You stink, my friend.

Mulan (2020) (SPOILERS) Let that be a lesson to Disney. It’s a fool’s errand to try and beat the Chinese at their own game, no matter how painstakingly respectful – or rather, pandering – you are. Indeed, Mulan ’s abysmal $40m box office take in the country – where it did get a proper release, so no plandemic excuses can be cited – feels like a direct rebuke; don’t try and tell us how to suck eggs. There’s an additional explanation too, of course. That Mulan sucks.

Roswell was a smokescreen, we've had a half a dozen better salvage operations.

The X-Files 1.24: The Erlenmeyer Flask The Erlenmeyer Flask makes for a fast-paced, tense and eventful ride, but does it make any sense? That less than mattered at the time, but revisiting the mythology arc (for probably the fourth or fifth time) reveals increasingly tenuous internal coherence as the various conspiracy elements begin to pile up and the situations become ever-more convoluted. This will become the Chris Carter’s signature: don’t examine the details too closely, go with the flow. Trust Chris implicitly.

It's Dark Age, by Jupiter!

The Dig (2021) (SPOILERS) An account of the greatest archaeological find Britain would know until Professor Horner opened the barrow at Devil’s End. And should you scoff at such “ fiction ”, that’s nothing on this adaptation of John Preston’s 2007 novel concerning the Sutton Hoo excavations of the late 1930s. The Dig , as is the onus of any compelling fictional account, takes liberties with the source material, but the erring from the straight and narrow in this case is less an issue than the shift in focus from characters and elements successfully established during the first hour.

By heaven, I’d thrash the life out of you… if I didn’t have to read the Nine O’Clock News.

The Green Man (1956) (SPOILERS) The Green movie from Launder and Gilliat starring Alastair Sim that isn’t Green for Danger. Which is to say, The Green Man can’t quite scale the heady heights of that decade-earlier murder mystery triumph, but neither is it any slouch. Sim is the antagonist this time – albeit a very affable, Sim-ish one – and his sometime protégée, a young George Cole, the hero. If the plot is entirely absurd, Robert Day’s movie wastes no time probing such insufficiencies, ensuring it is very funny, lively and beautifully performed.

UFO IN MOSSINGHAM?

A Shaun the Sheep Movie: Farmageddon (2020) (SPOILERS) One might reasonably suggest the recourse of the ailing or desperate franchise is to resort, seemingly out of nowhere, to space aliens. Even Police Academy didn’t go that far (to Moscow, yes, but not to space). Perhaps animators think kids have no skills of discernment and will swallow any old sugar-coated crap. Perhaps they don’t, and they will. Ice Age had been enjoying absurd success until Collision Course sent Scrat spinning into the cosmos and grosses tumbled. Shaun the Sheep has been around for a quarter of a century, but this is only his second movie outing and already he’s pulling an E.T. on us. Of course, this may all be part of the grand scheme, and Nick Park is simply doing his bit to familiarise the tots in time for Project Blue Beam.

Careful how much boat you’re eating.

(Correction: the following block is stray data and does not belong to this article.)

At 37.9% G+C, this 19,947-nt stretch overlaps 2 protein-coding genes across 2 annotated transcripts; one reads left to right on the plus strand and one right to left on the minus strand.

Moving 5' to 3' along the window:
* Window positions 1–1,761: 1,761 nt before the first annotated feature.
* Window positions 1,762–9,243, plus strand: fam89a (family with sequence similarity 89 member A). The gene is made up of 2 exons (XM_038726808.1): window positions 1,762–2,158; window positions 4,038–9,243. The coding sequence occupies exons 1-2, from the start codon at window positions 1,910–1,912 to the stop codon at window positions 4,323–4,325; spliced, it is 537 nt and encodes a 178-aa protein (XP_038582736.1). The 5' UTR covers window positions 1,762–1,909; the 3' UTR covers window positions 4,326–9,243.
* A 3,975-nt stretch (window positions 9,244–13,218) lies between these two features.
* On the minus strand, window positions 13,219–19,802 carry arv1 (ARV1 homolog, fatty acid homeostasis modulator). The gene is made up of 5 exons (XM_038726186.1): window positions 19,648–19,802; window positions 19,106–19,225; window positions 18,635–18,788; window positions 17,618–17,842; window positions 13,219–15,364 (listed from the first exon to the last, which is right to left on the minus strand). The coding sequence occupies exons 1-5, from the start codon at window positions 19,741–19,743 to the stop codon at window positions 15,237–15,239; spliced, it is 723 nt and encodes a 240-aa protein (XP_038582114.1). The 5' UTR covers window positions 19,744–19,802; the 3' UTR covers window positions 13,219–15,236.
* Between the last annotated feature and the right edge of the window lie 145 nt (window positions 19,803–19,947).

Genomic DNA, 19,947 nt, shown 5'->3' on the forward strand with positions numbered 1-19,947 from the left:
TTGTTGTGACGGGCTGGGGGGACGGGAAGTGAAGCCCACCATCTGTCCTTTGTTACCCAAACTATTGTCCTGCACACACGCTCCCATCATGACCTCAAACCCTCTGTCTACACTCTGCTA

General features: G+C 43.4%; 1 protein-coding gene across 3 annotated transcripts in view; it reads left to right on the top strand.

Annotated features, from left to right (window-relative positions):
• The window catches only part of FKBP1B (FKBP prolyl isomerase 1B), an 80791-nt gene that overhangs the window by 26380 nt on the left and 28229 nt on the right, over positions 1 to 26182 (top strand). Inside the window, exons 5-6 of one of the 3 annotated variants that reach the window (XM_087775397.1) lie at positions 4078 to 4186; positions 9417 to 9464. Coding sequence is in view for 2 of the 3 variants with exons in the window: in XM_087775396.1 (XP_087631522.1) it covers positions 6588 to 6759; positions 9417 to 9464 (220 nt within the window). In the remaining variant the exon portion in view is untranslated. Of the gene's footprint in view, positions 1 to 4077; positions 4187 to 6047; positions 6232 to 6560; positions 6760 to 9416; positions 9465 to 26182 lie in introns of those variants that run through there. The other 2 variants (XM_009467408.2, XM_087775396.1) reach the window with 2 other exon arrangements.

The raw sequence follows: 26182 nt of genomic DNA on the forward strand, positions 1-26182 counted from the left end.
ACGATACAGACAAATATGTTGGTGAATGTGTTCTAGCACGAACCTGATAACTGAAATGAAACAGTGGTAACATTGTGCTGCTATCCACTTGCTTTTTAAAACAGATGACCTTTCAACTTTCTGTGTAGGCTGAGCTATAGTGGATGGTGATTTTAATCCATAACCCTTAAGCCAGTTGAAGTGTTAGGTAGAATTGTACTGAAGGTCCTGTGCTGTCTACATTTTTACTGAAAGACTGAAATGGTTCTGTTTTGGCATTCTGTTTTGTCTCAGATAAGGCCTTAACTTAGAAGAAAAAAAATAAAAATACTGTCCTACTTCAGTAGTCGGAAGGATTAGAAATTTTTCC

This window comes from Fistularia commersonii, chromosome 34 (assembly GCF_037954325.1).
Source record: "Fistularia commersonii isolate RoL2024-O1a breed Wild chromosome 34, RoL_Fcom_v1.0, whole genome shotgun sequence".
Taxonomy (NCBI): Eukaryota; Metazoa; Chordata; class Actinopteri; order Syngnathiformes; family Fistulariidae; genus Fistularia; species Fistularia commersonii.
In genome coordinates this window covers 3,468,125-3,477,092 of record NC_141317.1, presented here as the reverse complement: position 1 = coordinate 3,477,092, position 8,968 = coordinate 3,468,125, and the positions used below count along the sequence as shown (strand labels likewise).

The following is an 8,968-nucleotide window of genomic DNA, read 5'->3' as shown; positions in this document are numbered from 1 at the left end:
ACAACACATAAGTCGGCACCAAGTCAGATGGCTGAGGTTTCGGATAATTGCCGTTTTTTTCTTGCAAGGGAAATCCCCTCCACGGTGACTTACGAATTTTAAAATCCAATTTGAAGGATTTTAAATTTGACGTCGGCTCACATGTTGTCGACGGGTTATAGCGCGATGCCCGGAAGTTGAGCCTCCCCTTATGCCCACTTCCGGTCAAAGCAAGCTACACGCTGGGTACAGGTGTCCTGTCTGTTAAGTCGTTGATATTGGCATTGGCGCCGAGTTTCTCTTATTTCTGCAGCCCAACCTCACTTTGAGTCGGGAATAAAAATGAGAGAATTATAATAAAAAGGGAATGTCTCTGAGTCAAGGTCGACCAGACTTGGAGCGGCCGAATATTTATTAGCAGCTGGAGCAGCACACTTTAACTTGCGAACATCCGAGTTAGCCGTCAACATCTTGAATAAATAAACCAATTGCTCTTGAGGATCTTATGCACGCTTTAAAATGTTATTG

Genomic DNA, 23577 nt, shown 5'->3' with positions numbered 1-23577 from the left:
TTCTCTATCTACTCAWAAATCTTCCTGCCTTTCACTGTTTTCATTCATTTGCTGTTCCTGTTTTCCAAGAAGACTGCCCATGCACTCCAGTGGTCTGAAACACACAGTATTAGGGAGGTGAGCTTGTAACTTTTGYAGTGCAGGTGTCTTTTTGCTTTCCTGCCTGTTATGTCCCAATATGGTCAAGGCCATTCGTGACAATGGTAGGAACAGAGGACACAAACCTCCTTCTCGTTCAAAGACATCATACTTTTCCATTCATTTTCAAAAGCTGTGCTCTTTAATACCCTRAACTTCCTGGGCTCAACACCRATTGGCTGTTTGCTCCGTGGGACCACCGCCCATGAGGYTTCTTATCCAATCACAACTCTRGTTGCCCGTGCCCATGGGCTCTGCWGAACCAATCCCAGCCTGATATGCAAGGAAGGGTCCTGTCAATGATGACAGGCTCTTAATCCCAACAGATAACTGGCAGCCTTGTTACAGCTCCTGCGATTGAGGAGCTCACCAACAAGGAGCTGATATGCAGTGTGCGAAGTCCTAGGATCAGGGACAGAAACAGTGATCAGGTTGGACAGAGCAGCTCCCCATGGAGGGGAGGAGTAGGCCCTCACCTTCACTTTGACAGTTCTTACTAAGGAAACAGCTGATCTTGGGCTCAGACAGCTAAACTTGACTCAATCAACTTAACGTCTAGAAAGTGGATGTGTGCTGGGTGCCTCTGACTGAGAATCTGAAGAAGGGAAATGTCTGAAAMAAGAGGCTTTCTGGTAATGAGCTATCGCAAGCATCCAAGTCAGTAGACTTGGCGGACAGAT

Onward (2020) (SPOILERS) Pixar’s Bright , or thereabouts. The interesting thing – perhaps the only interesting thing – about Onward is that it’s almost indiscernible from a DreamWorks Animation effort, where once they cocked a snook at such cheap-seats fare, seeing themselves as better class of animation house altogether. Just about everything in Onward is shamelessly derivative, from the Harry Potter /fantasy genre cash-in to the use of the standard Pixar formula whereby any scenario remotely eccentric or exotic is buried beneath the banal signifiers of modern society: because anything you can imagine must be dragged down to tangible everyday reference points or kids won’t be able to assimilate it. And then there’s the choice of lead voices, in-Disney star-slaves Chris Pratt and Tom Holland.

Farewell, dear shithead, farewell.

Highlander II: The Quickening (1991) (SPOILERS) I saw Highlander II: The Quickening at the cinema. Yes, I actually paid money to see one of the worst mainstream sequels ever on the big screen. I didn’t bother investigating the Director’s Cut until now, since the movie struck me as entirely unsalvageable. I was sufficiently disenchanted with all things Highlander that I skipped the TV series and slipshod sequels, eventually catching Christopher Lambert’s last appearance as Connor MacLeod in Highlander: End Game by accident rather than design. But Highlander II ’s on YouTube , and the quality is decent, so maybe the Director’s Cut improve matters and is worth a reappraisal? Not really. It’s still a fundamentally, mystifyingly botched retcon enabling the further adventures of MacLeod, just not quite as transparently shredded in the editing room.

A subterranean Loch Ness Monster?

Doctor Who The Silurians No, I’m not going to refer to The Silurians as Doctor Who and the Silurians . I’m going to refer to it as Doctor Who and the Eocenes . The Silurians plays a blinder. Because both this and Inferno know the secret of an extended – some might say overlong – story is to keep the plot moving, they barely drag at all and are consequently much fleeter of foot than many a four parter. Unlike Malcolm Hulke’s sequel The Sea Devils , The Silurians has more than enough plot and deals it out judiciously (the plague, when it comes, kicks the story up a gear at the precarious burn-out stage of a typical four-plus parter). What’s most notable, though, is how engaging those first four episodes are, building the story slowly but absorbingly and with persuasive confidence.

The Reverend Thomas says you wet his trousers.

Double Bunk (1961) (SPOILERS) In casting terms, Double Bunk could be a sequel to the previous year’s magnificent School for Scoundrels . This time, Ian Carmichael and Janette Scott (he still almost twice her age) are wedded, and the former continues to make dumb choices. Despite being an unlikely mechanic, Carmichael allows himself to be sold a lemon of a houseboat; last time it was the Nifty Nine. And Dennis Price is once again on hand, trying to fleece him in various ways. Indeed, the screenplay might not be a patch on School for Scoundrels , but with Sid James and the fabulous Liz Fraser also on board, the casting can’t be faulted.